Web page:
The Ramah Case: A Moderated UNM Law School Conversation
February 7, 2017 - Tamara Williams
The University of New Mexico School of Law will host a public, moderated conversation about Ramah Navajo Chapter v. Jewell, the $940 million landmark settlement involving hundreds of tribes, at 5:30 pm on Thursday, February 23, 2017 in the Forum at the Law School, located at 1117 Stanford NE.
UNM Law School Professor Kevin Washburn will moderate the discussion with Michael P. Gross and Bryant Rogers, who represented the Ramah Navajo Chapter and Oglala Sioux Tribe in New Mexico. Washburn is a former dean and former Assistant Secretary of the Interior for Indian Affairs.
Gross as lead class counsel and Rogers as co-class counsel filed the case in the New Mexico Federal District Court in 1989, later joined by Anchorage lawyer Lloyd B. Miller as co-class counsel on a related claim. The three discrete claimed damages for breach of contract under the 1975 Indian Self-Determination Act. The Class now contains 700 entities including virtually all recognized Indian tribes and many of their subordinate entities. Their case was vigorously opposed by the Interior and Justice Departments, leading to two decisions in the Class's favor in 10th Circuit (1997 and 2011) and a victory in the Supreme Court (2012). Their last appeal was settled in late 2015 for nearly one billion dollars bringing the total with two previous settlements to over $1.1 billion. Not one class member objected to the last settlement of nearly one billion dollars or the attorney's fee request.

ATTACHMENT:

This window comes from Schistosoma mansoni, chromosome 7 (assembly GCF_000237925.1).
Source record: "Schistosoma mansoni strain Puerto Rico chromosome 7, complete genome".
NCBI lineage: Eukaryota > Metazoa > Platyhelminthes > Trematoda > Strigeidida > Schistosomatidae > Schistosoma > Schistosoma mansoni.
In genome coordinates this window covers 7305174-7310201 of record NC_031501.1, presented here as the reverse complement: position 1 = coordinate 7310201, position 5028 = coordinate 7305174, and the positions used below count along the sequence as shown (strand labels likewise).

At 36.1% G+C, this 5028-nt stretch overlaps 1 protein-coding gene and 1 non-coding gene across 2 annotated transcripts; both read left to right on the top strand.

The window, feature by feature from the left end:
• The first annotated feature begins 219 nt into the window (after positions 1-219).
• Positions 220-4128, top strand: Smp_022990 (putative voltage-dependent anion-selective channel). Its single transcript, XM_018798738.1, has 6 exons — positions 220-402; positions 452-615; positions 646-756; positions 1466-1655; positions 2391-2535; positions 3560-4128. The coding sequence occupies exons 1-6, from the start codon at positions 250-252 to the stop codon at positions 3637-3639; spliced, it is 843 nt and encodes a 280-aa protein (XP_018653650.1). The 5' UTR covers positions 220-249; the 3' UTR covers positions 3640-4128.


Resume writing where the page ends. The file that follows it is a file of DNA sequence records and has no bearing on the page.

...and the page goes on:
Washburn helped achieve settlement while he was Assistant Secretary for Indian Affairs. The settlement was paid to 645 tribes and tribal entities nationwide in August 2016.
Gross, Rogers and Washburn will discuss their personal stories with the case, highlights of the legal process, the steps leading up to the settlement, and a look at the future. Washburn has said he “was always pleased when lawyers are the heroes” and this case is a good example of the difference a lawyer can make, in this instance, for tribal sovereignty.
This program has been approved by the New Mexico Minimum Continuing Legal Education Board for 1.0 General hours of credit.
The discussion is free and open to the public; parking is free in the Law School “L” parking lot starting at 4:00 p.m. The moderated discussion will include taking questions from the audience. A reception will follow the presentation.